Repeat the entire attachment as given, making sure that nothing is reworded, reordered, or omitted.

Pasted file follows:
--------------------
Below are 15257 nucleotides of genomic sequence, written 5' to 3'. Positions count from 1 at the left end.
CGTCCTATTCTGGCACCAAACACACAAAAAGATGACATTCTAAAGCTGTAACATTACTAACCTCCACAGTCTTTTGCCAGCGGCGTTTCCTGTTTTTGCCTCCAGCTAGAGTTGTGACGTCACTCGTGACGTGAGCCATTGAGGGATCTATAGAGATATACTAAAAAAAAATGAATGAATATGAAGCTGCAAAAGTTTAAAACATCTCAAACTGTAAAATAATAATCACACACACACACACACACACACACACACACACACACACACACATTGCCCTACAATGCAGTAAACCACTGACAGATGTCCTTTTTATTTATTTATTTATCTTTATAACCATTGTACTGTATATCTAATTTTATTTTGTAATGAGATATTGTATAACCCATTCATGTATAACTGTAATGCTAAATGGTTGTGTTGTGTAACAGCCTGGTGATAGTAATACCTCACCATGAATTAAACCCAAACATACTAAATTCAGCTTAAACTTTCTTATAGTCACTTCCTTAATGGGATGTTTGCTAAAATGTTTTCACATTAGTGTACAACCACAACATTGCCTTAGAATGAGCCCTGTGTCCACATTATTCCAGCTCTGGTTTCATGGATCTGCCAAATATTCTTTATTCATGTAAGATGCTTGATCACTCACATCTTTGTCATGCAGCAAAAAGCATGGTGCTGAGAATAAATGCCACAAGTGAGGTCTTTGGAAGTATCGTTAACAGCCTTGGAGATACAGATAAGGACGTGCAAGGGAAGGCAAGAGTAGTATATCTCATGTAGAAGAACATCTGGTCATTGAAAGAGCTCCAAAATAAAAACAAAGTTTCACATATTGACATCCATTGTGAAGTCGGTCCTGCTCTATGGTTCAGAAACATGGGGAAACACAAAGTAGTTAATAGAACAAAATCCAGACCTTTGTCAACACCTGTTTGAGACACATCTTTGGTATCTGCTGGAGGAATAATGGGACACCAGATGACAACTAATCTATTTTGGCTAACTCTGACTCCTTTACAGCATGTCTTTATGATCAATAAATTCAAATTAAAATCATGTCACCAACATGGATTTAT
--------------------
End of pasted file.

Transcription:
Below are 15257 nucleotides of genomic sequence, written 5' to 3'. Positions count from 1 at the left end.
CGTCCTATTCTGGCACCAAACACACAAAAAGATGACATTCTAAAGCTGTAACATTACTAACCTCCACAGTCTTTTGCCAGCGGCGTTTCCTGTTTTTGCCTCCAGCTAGAGTTGTGACGTCACTCGTGACGTGAGCCATTGAGGGATCTATAGAGATATACTAAAAAAAAATGAATGAATATGAAGCTGCAAAAGTTTAAAACATCTCAAACTGTAAAATAATAATCACACACACACACACACACACACACACACACACACACACACACATTGCCCTACAATGCAGTAAACCACTGACAGATGTCCTTTTTATTTATTTATTTATCTTTATAACCATTGTACTGTATATCTAATTTTATTTTGTAATGAGATATTGTATAACCCATTCATGTATAACTGTAATGCTAAATGGTTGTGTTGTGTAACAGCCTGGTGATAGTAATACCTCACCATGAATTAAACCCAAACATACTAAATTCAGCTTAAACTTTCTTATAGTCACTTCCTTAATGGGATGTTTGCTAAAATGTTTTCACATTAGTGTACAACCACAACATTGCCTTAGAATGAGCCCTGTGTCCACATTATTCCAGCTCTGGTTTCATGGATCTGCCAAATATTCTTTATTCATGTAAGATGCTTGATCACTCACATCTTTGTCATGCAGCAAAAAGCATGGTGCTGAGAATAAATGCCACAAGTGAGGTCTTTGGAAGTATCGTTAACAGCCTTGGAGATACAGATAAGGACGTGCAAGGGAAGGCAAGAGTAGTATATCTCATGTAGAAGAACATCTGGTCATTGAAAGAGCTCCAAAATAAAAACAAAGTTTCACATATTGACATCCATTGTGAAGTCGGTCCTGCTCTATGGTTCAGAAACATGGGGAAACACAAAGTAGTTAATAGAACAAAATCCAGACCTTTGTCAACACCTGTTTGAGACACATCTTTGGTATCTGCTGGAGGAATAATGGGACACCAGATGACAACTAATCTATTTTGGCTAACTCTGACTCCTTTACAGCATGTCTTTATGATCAATAAATTCAAATTAAAATCATGTCACCAACATGGATTTAT